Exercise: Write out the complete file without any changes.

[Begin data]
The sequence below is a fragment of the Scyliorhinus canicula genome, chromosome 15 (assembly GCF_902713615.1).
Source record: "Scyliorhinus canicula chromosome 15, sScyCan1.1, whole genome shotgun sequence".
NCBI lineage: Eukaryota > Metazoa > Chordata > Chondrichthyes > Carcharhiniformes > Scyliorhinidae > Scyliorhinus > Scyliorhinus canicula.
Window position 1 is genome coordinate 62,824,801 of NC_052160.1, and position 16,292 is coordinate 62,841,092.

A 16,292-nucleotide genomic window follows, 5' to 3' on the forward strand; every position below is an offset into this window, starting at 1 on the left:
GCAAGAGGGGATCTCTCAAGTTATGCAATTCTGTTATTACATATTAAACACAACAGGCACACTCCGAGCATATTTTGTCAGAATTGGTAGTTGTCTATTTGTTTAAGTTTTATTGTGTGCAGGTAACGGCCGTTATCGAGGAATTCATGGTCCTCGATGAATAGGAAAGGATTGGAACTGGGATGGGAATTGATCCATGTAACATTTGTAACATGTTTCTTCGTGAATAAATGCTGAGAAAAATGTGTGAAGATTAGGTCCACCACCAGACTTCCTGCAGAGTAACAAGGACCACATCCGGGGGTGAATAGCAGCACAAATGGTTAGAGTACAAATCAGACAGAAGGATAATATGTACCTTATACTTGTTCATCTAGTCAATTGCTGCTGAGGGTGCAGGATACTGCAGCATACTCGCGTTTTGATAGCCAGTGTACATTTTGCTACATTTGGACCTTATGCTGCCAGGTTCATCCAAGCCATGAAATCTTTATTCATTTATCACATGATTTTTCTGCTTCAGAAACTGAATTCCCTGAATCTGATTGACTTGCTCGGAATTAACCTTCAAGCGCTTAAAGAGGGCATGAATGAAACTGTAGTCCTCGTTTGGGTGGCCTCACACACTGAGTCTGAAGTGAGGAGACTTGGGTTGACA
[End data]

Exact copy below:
The sequence below is a fragment of the Scyliorhinus canicula genome, chromosome 15 (assembly GCF_902713615.1).
Source record: "Scyliorhinus canicula chromosome 15, sScyCan1.1, whole genome shotgun sequence".
NCBI lineage: Eukaryota > Metazoa > Chordata > Chondrichthyes > Carcharhiniformes > Scyliorhinidae > Scyliorhinus > Scyliorhinus canicula.
Window position 1 is genome coordinate 62,824,801 of NC_052160.1, and position 16,292 is coordinate 62,841,092.

A 16,292-nucleotide genomic window follows, 5' to 3' on the forward strand; every position below is an offset into this window, starting at 1 on the left:
GCAAGAGGGGATCTCTCAAGTTATGCAATTCTGTTATTACATATTAAACACAACAGGCACACTCCGAGCATATTTTGTCAGAATTGGTAGTTGTCTATTTGTTTAAGTTTTATTGTGTGCAGGTAACGGCCGTTATCGAGGAATTCATGGTCCTCGATGAATAGGAAAGGATTGGAACTGGGATGGGAATTGATCCATGTAACATTTGTAACATGTTTCTTCGTGAATAAATGCTGAGAAAAATGTGTGAAGATTAGGTCCACCACCAGACTTCCTGCAGAGTAACAAGGACCACATCCGGGGGTGAATAGCAGCACAAATGGTTAGAGTACAAATCAGACAGAAGGATAATATGTACCTTATACTTGTTCATCTAGTCAATTGCTGCTGAGGGTGCAGGATACTGCAGCATACTCGCGTTTTGATAGCCAGTGTACATTTTGCTACATTTGGACCTTATGCTGCCAGGTTCATCCAAGCCATGAAATCTTTATTCATTTATCACATGATTTTTCTGCTTCAGAAACTGAATTCCCTGAATCTGATTGACTTGCTCGGAATTAACCTTCAAGCGCTTAAAGAGGGCATGAATGAAACTGTAGTCCTCGTTTGGGTGGCCTCACACACTGAGTCTGAAGTGAGGAGACTTGGGTTGACA